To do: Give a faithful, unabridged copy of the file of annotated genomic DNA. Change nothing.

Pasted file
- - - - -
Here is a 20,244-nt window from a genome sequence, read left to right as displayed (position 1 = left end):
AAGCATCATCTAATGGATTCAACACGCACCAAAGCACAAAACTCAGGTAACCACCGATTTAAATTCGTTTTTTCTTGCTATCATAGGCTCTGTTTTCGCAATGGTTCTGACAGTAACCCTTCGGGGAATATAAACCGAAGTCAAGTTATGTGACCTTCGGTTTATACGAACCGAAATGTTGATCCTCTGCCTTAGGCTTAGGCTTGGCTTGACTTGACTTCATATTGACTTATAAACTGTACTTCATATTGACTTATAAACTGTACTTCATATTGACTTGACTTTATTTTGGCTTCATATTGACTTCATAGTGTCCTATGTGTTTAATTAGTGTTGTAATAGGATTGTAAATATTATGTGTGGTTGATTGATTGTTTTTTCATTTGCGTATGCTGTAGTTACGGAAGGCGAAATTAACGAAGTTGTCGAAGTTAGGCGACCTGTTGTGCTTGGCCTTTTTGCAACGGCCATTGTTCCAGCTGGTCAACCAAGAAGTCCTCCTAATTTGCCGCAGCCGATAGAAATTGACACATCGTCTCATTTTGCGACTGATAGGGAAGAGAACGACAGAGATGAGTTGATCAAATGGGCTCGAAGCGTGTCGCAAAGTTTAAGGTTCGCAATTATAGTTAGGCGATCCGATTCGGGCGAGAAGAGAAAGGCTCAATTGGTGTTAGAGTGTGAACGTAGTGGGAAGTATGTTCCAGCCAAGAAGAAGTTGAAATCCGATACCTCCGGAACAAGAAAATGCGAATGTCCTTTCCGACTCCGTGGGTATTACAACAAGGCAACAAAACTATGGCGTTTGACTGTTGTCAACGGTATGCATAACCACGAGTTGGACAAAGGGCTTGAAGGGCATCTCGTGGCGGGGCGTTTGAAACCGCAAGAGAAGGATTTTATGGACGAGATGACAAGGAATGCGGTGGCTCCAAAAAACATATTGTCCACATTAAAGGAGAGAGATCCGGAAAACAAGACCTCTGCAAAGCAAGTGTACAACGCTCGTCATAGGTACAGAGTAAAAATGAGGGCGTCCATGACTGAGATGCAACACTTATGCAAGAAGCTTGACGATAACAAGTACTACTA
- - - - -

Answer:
Here is a 20,244-nt window from a genome sequence, read left to right as displayed (position 1 = left end):
AAGCATCATCTAATGGATTCAACACGCACCAAAGCACAAAACTCAGGTAACCACCGATTTAAATTCGTTTTTTCTTGCTATCATAGGCTCTGTTTTCGCAATGGTTCTGACAGTAACCCTTCGGGGAATATAAACCGAAGTCAAGTTATGTGACCTTCGGTTTATACGAACCGAAATGTTGATCCTCTGCCTTAGGCTTAGGCTTGGCTTGACTTGACTTCATATTGACTTATAAACTGTACTTCATATTGACTTATAAACTGTACTTCATATTGACTTGACTTTATTTTGGCTTCATATTGACTTCATAGTGTCCTATGTGTTTAATTAGTGTTGTAATAGGATTGTAAATATTATGTGTGGTTGATTGATTGTTTTTTCATTTGCGTATGCTGTAGTTACGGAAGGCGAAATTAACGAAGTTGTCGAAGTTAGGCGACCTGTTGTGCTTGGCCTTTTTGCAACGGCCATTGTTCCAGCTGGTCAACCAAGAAGTCCTCCTAATTTGCCGCAGCCGATAGAAATTGACACATCGTCTCATTTTGCGACTGATAGGGAAGAGAACGACAGAGATGAGTTGATCAAATGGGCTCGAAGCGTGTCGCAAAGTTTAAGGTTCGCAATTATAGTTAGGCGATCCGATTCGGGCGAGAAGAGAAAGGCTCAATTGGTGTTAGAGTGTGAACGTAGTGGGAAGTATGTTCCAGCCAAGAAGAAGTTGAAATCCGATACCTCCGGAACAAGAAAATGCGAATGTCCTTTCCGACTCCGTGGGTATTACAACAAGGCAACAAAACTATGGCGTTTGACTGTTGTCAACGGTATGCATAACCACGAGTTGGACAAAGGGCTTGAAGGGCATCTCGTGGCGGGGCGTTTGAAACCGCAAGAGAAGGATTTTATGGACGAGATGACAAGGAATGCGGTGGCTCCAAAAAACATATTGTCCACATTAAAGGAGAGAGATCCGGAAAACAAGACCTCTGCAAAGCAAGTGTACAACGCTCGTCATAGGTACAGAGTAAAAATGAGGGCGTCCATGACTGAGATGCAACACTTATGCAAGAAGCTTGACGATAACAAGTACTACTA